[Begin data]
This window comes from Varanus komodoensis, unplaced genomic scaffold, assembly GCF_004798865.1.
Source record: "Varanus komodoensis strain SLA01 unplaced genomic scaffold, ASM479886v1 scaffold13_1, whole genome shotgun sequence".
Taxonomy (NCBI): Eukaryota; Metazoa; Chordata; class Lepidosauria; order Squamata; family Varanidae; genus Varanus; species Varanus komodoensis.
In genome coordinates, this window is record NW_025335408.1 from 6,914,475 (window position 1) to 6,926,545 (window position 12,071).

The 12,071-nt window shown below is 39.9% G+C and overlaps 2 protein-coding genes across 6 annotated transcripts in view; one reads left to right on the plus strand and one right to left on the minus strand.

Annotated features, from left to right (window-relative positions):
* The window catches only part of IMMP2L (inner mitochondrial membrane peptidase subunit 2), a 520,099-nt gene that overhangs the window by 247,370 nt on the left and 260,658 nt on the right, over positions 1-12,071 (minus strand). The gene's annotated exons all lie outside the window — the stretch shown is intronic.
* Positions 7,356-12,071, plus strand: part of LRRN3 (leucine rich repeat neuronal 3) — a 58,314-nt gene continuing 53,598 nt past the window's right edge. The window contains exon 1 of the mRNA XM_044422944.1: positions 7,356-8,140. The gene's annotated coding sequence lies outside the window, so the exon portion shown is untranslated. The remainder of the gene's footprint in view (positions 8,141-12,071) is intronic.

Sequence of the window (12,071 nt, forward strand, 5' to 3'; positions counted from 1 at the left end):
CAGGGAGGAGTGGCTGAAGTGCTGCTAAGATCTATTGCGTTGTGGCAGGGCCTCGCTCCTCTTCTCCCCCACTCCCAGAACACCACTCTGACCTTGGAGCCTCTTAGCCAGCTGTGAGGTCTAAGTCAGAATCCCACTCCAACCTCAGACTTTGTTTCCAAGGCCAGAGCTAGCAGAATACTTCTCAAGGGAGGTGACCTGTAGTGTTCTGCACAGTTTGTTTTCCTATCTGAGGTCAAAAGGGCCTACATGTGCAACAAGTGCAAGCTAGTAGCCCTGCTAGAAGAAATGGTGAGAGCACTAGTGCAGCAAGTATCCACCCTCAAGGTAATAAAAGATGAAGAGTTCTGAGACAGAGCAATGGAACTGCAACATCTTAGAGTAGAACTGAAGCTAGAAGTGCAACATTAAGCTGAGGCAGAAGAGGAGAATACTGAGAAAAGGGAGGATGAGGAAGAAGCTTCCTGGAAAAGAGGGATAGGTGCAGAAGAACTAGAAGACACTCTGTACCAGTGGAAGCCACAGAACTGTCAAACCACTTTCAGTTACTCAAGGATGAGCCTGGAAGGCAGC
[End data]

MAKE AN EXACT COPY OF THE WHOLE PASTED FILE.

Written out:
This window comes from Varanus komodoensis, unplaced genomic scaffold, assembly GCF_004798865.1.
Source record: "Varanus komodoensis strain SLA01 unplaced genomic scaffold, ASM479886v1 scaffold13_1, whole genome shotgun sequence".
Taxonomy (NCBI): Eukaryota; Metazoa; Chordata; class Lepidosauria; order Squamata; family Varanidae; genus Varanus; species Varanus komodoensis.
In genome coordinates, this window is record NW_025335408.1 from 6,914,475 (window position 1) to 6,926,545 (window position 12,071).

The 12,071-nt window shown below is 39.9% G+C and overlaps 2 protein-coding genes across 6 annotated transcripts in view; one reads left to right on the plus strand and one right to left on the minus strand.

Annotated features, from left to right (window-relative positions):
* The window catches only part of IMMP2L (inner mitochondrial membrane peptidase subunit 2), a 520,099-nt gene that overhangs the window by 247,370 nt on the left and 260,658 nt on the right, over positions 1-12,071 (minus strand). The gene's annotated exons all lie outside the window — the stretch shown is intronic.
* Positions 7,356-12,071, plus strand: part of LRRN3 (leucine rich repeat neuronal 3) — a 58,314-nt gene continuing 53,598 nt past the window's right edge. The window contains exon 1 of the mRNA XM_044422944.1: positions 7,356-8,140. The gene's annotated coding sequence lies outside the window, so the exon portion shown is untranslated. The remainder of the gene's footprint in view (positions 8,141-12,071) is intronic.

Sequence of the window (12,071 nt, forward strand, 5' to 3'; positions counted from 1 at the left end):
CAGGGAGGAGTGGCTGAAGTGCTGCTAAGATCTATTGCGTTGTGGCAGGGCCTCGCTCCTCTTCTCCCCCACTCCCAGAACACCACTCTGACCTTGGAGCCTCTTAGCCAGCTGTGAGGTCTAAGTCAGAATCCCACTCCAACCTCAGACTTTGTTTCCAAGGCCAGAGCTAGCAGAATACTTCTCAAGGGAGGTGACCTGTAGTGTTCTGCACAGTTTGTTTTCCTATCTGAGGTCAAAAGGGCCTACATGTGCAACAAGTGCAAGCTAGTAGCCCTGCTAGAAGAAATGGTGAGAGCACTAGTGCAGCAAGTATCCACCCTCAAGGTAATAAAAGATGAAGAGTTCTGAGACAGAGCAATGGAACTGCAACATCTTAGAGTAGAACTGAAGCTAGAAGTGCAACATTAAGCTGAGGCAGAAGAGGAGAATACTGAGAAAAGGGAGGATGAGGAAGAAGCTTCCTGGAAAAGAGGGATAGGTGCAGAAGAACTAGAAGACACTCTGTACCAGTGGAAGCCACAGAACTGTCAAACCACTTTCAGTTACTCAAGGATGAGCCTGGAAGGCAGC